Written by Ben Ellison on Aug 18, 2016 for Panbo, The Marine Electronics Hub
The identities of the sailing motor yacht and its operators are irrelevant. But how did they go hard aground in a highly used harbor during a clear summer day? Was it just a dumb mistake or was a lack of chart detail partially to blame? Should the USCG or the town of Camden better mark the danger? Did marine electronics somehow contribute to what was at least an embarrassing incident? Can crowdsourced data help? I’m not sure about the answers but I have assembled a lot of information for discussion…
But first, should I even be writing about a fellow skipper’s embarrassing and possibly costly mistake? I’ll lay some blame on my parent’s beloved collection of Charles Addams cartoon books. This one — called “Sailing SuperYachts” and well documented here — has been stuck in my head for at least 60 years, and I sometimes remember Uncle Fester’s contrarian glee when I’m pleased to test radars and such in fog and rain. And while I did not actually enjoy being first on the scene of the grounding, it is way too rich in interesting detail and possible lessons to leave undocumented.
Let’s start with the fact that the big sloop grounded right on the clearly charted 3-foot area that’s also guarded by green USCG navigation buoy C “7”, seen above on the 1:20,000 scale NOAA harbor chart available for this area (though little of the Maine coast is charted in such detail). But please don’t make presumptions quite yet.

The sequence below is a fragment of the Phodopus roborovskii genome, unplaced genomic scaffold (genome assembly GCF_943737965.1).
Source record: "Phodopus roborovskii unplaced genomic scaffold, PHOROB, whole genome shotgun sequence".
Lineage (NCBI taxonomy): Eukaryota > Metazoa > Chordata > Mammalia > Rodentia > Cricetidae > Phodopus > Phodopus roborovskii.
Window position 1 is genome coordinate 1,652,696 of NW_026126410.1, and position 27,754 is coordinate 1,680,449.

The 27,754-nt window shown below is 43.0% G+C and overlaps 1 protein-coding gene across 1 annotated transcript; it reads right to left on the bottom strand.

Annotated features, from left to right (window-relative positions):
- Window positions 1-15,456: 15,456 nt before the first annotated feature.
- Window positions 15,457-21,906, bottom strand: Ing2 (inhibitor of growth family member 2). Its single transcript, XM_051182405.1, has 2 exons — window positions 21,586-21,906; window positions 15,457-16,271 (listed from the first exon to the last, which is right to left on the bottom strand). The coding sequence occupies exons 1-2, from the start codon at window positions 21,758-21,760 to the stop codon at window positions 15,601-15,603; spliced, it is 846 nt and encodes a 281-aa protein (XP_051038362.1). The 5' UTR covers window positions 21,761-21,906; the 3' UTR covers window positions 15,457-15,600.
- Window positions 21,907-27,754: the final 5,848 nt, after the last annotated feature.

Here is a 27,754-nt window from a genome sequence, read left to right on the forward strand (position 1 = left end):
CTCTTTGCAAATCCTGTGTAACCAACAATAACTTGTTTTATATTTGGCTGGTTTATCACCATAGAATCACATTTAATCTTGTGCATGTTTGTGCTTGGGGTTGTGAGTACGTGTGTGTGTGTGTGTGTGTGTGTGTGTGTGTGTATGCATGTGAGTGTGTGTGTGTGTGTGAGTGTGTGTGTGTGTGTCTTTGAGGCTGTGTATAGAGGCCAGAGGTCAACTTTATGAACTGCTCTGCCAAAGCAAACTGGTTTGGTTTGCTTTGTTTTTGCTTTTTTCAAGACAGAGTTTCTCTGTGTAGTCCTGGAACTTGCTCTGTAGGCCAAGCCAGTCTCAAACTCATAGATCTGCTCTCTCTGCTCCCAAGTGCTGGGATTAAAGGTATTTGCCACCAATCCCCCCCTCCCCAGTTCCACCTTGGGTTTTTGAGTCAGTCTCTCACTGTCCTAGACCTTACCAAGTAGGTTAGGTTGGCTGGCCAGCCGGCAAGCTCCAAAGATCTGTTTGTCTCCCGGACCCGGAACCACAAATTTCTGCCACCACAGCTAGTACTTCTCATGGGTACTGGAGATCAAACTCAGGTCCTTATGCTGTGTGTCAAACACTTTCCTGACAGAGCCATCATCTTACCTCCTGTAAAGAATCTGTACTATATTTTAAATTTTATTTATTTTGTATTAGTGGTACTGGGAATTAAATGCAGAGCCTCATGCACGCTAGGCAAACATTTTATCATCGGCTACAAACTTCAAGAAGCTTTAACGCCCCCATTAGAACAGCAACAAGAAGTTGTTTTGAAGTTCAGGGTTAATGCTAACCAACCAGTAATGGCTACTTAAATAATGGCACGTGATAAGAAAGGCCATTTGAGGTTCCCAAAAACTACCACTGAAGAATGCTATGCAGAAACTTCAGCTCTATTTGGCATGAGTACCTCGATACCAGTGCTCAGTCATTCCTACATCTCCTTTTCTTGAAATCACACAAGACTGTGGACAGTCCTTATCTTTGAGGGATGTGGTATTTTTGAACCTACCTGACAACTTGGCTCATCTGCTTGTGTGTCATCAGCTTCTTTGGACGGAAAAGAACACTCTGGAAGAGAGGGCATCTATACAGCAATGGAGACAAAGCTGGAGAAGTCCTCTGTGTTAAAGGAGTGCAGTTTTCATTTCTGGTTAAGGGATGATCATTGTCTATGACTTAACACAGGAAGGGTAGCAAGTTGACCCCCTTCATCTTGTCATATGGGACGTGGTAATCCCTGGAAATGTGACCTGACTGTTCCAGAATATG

By the way, note that NOAA recently removed the partially misplaced and confusing “private aids” that Camden uses to mark the channel between the mooring fields, which I gently complained about in 2010. Note, too, how the somewhat random set of Gizmo tracks seen on my office copy of Coastal Sailing in Phuket Explorer pretty well defines that channel and also indicates that I, like most local boaters, rarely mess around in that shoalish area between C7, Curtis Island, and Dillingham Point.
But here’s last Friday’s Gizmo track, with Coastal Explorer now displaying the NOAA ENC vector chart — C7 and the 3-foot area still quite visible — and also the state of the tide when I first saw the grounding. But at least half that track was made before the grounding. As odd as it sounds, I was already specifically trying to investigate the 3-foot area because a Camden Select Board member recently witnessed a lesser grounding there and asked the Harbor Committee to put a cautionary marker on the spot. The committee wasn’t particularly enthused — “there’s a reason for Can 7” being the general sentiment — but for me it was also a good opportunity to test several forms of sonar recording and sharing. In hindsight the sonar did reveal more of a problem than I’d realized, but frankly I didn’t really notice it until…